Have we reached peak woke? In Hollywood, that seems to be the emerging consensus. Thanks to the box office success of Top Gun: Maverick and the disappointing performance of Pixar’s Lightyear, in which Buzz Lightyear’s commanding officer is a black lesbian, the studios think audiences may be tiring of being lectured to. The same is true of the streaming platforms, with the biggest hits of the year being shows that take the mickey out of corporate virtue-signalling (The Boys) or just celebrate old-fashioned American heroism (The Terminal List). In this context, the reaction of Netflix when some of its employees staged a walkout over Dave Chappelle’s un-PC jokes in his recent comedy special was a straw in the wind: the company told them that if they weren’t prepared to tolerate a broad range of tastes and viewpoints, maybe Netflix wasn’t the right place for them.
In the tech sector, too, a pushback against social activism seems to be under way. A sign of things to come was the 2020 memo by Brian Armstrong, CEO of cryptocurrency firm Coinbase, saying he didn’t want his company to promote political causes, such as Black Lives Matter, because it was a distraction from its ‘core mission’ and created ‘internal division’. ‘We have people with many different backgrounds and viewpoints at Coinbase, and even if we all agree that something is a problem, we may not agree on how to actually go solve it,’ he wrote. Given that the memo was sent a few months after the death of George Floyd, it caused a predictable uproar and Armstrong offered an exit package to those employees who felt they could no longer work at Coinbase. Sixty took up the offer – 5 per cent of the workforce – and the initial conclusion was that Armstrong’s intervention had been a mistake. But he had no difficulty filling those positions and his keep-politics-out-of-the-workplace memo now looks like an act of bold leadership.
According to a Silicon Valley entrepreneur I had breakfast with a couple of weeks ago, leading venture capital firms are abandoning their insistence that tech companies have to demonstrate what they’re doing to advance the cause of anti-racism before they’ll invest. Having progressive polices on EDI (Equity, Diversity and Inclusion) and ESG (Environmental, Social and Governance) is a luxury that start-ups can no longer afford. With a global recession looming, these canny investors have jettisoned identity politics and are focusing on the bottom line. ‘All this woke crap will be gone within 12 months,’ says the entrepreneur.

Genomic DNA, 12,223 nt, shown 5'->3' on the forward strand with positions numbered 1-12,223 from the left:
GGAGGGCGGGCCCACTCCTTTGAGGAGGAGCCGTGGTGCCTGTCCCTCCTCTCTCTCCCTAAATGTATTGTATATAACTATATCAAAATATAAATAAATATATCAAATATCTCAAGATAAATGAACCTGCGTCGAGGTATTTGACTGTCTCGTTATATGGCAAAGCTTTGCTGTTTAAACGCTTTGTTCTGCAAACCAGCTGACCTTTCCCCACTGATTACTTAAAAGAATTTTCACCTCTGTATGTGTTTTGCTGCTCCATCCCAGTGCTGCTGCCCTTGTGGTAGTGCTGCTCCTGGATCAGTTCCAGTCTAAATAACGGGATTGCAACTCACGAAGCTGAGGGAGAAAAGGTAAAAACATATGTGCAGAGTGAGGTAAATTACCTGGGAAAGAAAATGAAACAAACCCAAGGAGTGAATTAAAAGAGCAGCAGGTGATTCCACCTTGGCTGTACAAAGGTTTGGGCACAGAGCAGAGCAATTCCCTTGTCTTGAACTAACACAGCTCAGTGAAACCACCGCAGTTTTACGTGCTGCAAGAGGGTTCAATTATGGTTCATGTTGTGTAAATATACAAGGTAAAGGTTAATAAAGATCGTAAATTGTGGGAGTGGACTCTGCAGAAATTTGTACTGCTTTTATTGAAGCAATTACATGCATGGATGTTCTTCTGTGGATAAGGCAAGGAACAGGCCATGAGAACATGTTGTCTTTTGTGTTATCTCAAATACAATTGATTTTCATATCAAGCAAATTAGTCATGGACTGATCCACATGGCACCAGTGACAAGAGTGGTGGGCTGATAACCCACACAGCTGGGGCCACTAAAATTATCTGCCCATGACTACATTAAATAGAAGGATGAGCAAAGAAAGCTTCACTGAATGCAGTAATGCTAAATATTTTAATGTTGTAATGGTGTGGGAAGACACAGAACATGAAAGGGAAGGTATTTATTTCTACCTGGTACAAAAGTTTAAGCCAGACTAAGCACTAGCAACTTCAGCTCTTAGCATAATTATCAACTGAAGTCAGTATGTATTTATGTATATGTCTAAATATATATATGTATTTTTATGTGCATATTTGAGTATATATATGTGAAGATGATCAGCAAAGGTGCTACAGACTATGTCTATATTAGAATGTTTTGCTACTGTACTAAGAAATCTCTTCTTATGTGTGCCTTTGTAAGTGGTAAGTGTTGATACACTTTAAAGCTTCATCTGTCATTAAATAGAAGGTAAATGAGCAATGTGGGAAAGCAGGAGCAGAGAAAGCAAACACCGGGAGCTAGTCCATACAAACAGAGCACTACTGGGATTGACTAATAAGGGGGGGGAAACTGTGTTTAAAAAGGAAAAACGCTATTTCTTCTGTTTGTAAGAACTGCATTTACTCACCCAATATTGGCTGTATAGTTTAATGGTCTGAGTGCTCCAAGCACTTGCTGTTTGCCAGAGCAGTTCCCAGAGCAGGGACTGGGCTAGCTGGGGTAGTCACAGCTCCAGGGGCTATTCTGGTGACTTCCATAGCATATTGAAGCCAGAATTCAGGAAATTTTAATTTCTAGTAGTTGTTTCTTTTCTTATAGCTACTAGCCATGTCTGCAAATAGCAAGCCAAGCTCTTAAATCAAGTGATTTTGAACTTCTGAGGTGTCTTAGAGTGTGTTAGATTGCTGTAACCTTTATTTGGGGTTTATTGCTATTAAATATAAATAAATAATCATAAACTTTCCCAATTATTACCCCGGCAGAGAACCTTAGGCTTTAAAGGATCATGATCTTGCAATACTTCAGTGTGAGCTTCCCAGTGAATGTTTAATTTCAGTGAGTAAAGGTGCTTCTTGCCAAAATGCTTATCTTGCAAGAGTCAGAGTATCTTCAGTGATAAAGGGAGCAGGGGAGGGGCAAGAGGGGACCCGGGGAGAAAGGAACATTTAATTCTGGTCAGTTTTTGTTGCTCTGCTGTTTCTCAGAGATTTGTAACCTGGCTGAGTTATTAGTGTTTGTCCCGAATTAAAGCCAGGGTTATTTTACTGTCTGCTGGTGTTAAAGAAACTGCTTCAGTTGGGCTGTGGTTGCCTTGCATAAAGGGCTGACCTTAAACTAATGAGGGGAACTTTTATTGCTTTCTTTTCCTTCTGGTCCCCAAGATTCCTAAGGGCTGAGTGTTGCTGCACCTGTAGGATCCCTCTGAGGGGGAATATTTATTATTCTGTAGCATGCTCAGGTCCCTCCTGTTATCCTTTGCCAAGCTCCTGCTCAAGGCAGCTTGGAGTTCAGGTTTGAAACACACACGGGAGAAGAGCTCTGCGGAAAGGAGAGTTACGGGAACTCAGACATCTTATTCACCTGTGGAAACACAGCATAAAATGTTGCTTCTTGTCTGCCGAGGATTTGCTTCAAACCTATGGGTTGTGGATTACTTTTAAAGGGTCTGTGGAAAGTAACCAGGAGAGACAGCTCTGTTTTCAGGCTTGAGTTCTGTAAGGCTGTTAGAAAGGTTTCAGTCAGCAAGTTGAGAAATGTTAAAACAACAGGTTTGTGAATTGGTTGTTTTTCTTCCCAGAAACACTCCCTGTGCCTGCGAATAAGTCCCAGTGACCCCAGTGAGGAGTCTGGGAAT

The UK is a bit behind the US when it comes to these trends, but the way the candidates in the Conservative leadership election are falling over each other to demonstrate their hostility to identity politics is a positive sign. They know that in the hustings they’ll all be asked whether a woman can have a penis and they’re getting their answers in early. Even Penny Mordaunt, who said ‘trans men are men and trans women are women’ at the despatch box last year, is furiously trying to shore up her credentials as a defender of women’s rights. The early success of 42-year-old Kemi Badenoch, who has shown more courage than any of the other contenders in calling out this nonsense, is testimony to how unpopular it has become within the party. Not a few Tories believe that putting clear blue water between them and Labour on these issues is an election-winning strategy.
But while these are encouraging signs, this is no time for complacency. Entertainment companies and tech start-ups have a powerful incentive to reject progressive dogma – they’re familiar with the maxim ‘Get woke, go broke’ – and the same goes for political parties that want to appeal to voters who haven’t been to university (and even some who have).
However, among the liberal metropolitan elite – particularly those who are paid by the state, whether directly or indirectly – there are few signs of a counter-revolution. On the contrary, in schools, universities, museums, galleries, arts organisations, Whitehall, quangos, the BBC, the NHS, public sector law firms, large charities etc, the long march through the institutions is complete. There are occasional successful skirmishes, such as the recent fightback within the National Trust, but the chances of a Coinbase-style revolution across the sector, with left-wing activism being ditched in favour of a return to the ‘core mission’ (i.e. serving the public) are slim.
If we really want to take down this new priestly caste, the only solution is to reduce the size of the state radically and force them to earn a living in the real world.